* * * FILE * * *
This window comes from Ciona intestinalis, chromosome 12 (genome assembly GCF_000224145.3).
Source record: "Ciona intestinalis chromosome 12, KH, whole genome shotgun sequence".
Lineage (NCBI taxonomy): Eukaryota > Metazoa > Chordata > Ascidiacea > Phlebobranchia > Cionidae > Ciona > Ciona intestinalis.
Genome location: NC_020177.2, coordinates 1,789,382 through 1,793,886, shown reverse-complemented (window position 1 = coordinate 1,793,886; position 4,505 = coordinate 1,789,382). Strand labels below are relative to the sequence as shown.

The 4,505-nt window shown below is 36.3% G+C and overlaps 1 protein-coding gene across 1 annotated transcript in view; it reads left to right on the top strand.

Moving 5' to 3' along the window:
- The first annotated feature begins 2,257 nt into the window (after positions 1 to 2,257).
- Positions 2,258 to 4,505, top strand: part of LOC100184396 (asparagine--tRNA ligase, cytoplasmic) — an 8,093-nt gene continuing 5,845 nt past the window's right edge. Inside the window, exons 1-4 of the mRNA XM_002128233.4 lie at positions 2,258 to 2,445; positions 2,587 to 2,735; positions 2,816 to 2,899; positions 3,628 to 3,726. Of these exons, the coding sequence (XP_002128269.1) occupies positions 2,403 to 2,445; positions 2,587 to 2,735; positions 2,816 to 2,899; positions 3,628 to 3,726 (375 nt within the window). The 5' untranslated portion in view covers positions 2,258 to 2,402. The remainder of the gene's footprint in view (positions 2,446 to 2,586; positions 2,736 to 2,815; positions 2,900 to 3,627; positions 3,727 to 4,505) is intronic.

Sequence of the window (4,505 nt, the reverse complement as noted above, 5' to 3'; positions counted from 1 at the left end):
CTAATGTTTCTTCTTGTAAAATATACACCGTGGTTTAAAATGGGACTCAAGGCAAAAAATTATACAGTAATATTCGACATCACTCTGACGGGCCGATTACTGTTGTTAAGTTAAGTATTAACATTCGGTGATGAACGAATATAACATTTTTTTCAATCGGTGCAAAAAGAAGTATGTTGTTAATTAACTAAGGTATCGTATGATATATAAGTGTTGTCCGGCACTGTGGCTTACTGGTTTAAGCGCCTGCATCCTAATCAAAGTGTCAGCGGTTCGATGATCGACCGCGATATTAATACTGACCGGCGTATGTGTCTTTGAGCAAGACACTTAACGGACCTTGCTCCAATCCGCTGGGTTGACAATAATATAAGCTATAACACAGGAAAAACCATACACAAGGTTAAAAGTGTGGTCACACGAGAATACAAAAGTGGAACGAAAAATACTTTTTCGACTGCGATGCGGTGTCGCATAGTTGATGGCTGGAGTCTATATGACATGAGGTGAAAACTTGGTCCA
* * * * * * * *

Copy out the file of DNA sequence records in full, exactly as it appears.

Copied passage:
This window comes from Ciona intestinalis, chromosome 12 (genome assembly GCF_000224145.3).
Source record: "Ciona intestinalis chromosome 12, KH, whole genome shotgun sequence".
Lineage (NCBI taxonomy): Eukaryota > Metazoa > Chordata > Ascidiacea > Phlebobranchia > Cionidae > Ciona > Ciona intestinalis.
Genome location: NC_020177.2, coordinates 1,789,382 through 1,793,886, shown reverse-complemented (window position 1 = coordinate 1,793,886; position 4,505 = coordinate 1,789,382). Strand labels below are relative to the sequence as shown.

The 4,505-nt window shown below is 36.3% G+C and overlaps 1 protein-coding gene across 1 annotated transcript in view; it reads left to right on the top strand.

Moving 5' to 3' along the window:
- The first annotated feature begins 2,257 nt into the window (after positions 1 to 2,257).
- Positions 2,258 to 4,505, top strand: part of LOC100184396 (asparagine--tRNA ligase, cytoplasmic) — an 8,093-nt gene continuing 5,845 nt past the window's right edge. Inside the window, exons 1-4 of the mRNA XM_002128233.4 lie at positions 2,258 to 2,445; positions 2,587 to 2,735; positions 2,816 to 2,899; positions 3,628 to 3,726. Of these exons, the coding sequence (XP_002128269.1) occupies positions 2,403 to 2,445; positions 2,587 to 2,735; positions 2,816 to 2,899; positions 3,628 to 3,726 (375 nt within the window). The 5' untranslated portion in view covers positions 2,258 to 2,402. The remainder of the gene's footprint in view (positions 2,446 to 2,586; positions 2,736 to 2,815; positions 2,900 to 3,627; positions 3,727 to 4,505) is intronic.

Sequence of the window (4,505 nt, the reverse complement as noted above, 5' to 3'; positions counted from 1 at the left end):
CTAATGTTTCTTCTTGTAAAATATACACCGTGGTTTAAAATGGGACTCAAGGCAAAAAATTATACAGTAATATTCGACATCACTCTGACGGGCCGATTACTGTTGTTAAGTTAAGTATTAACATTCGGTGATGAACGAATATAACATTTTTTTCAATCGGTGCAAAAAGAAGTATGTTGTTAATTAACTAAGGTATCGTATGATATATAAGTGTTGTCCGGCACTGTGGCTTACTGGTTTAAGCGCCTGCATCCTAATCAAAGTGTCAGCGGTTCGATGATCGACCGCGATATTAATACTGACCGGCGTATGTGTCTTTGAGCAAGACACTTAACGGACCTTGCTCCAATCCGCTGGGTTGACAATAATATAAGCTATAACACAGGAAAAACCATACACAAGGTTAAAAGTGTGGTCACACGAGAATACAAAAGTGGAACGAAAAATACTTTTTCGACTGCGATGCGGTGTCGCATAGTTGATGGCTGGAGTCTATATGACATGAGGTGAAAACTTGGTCCA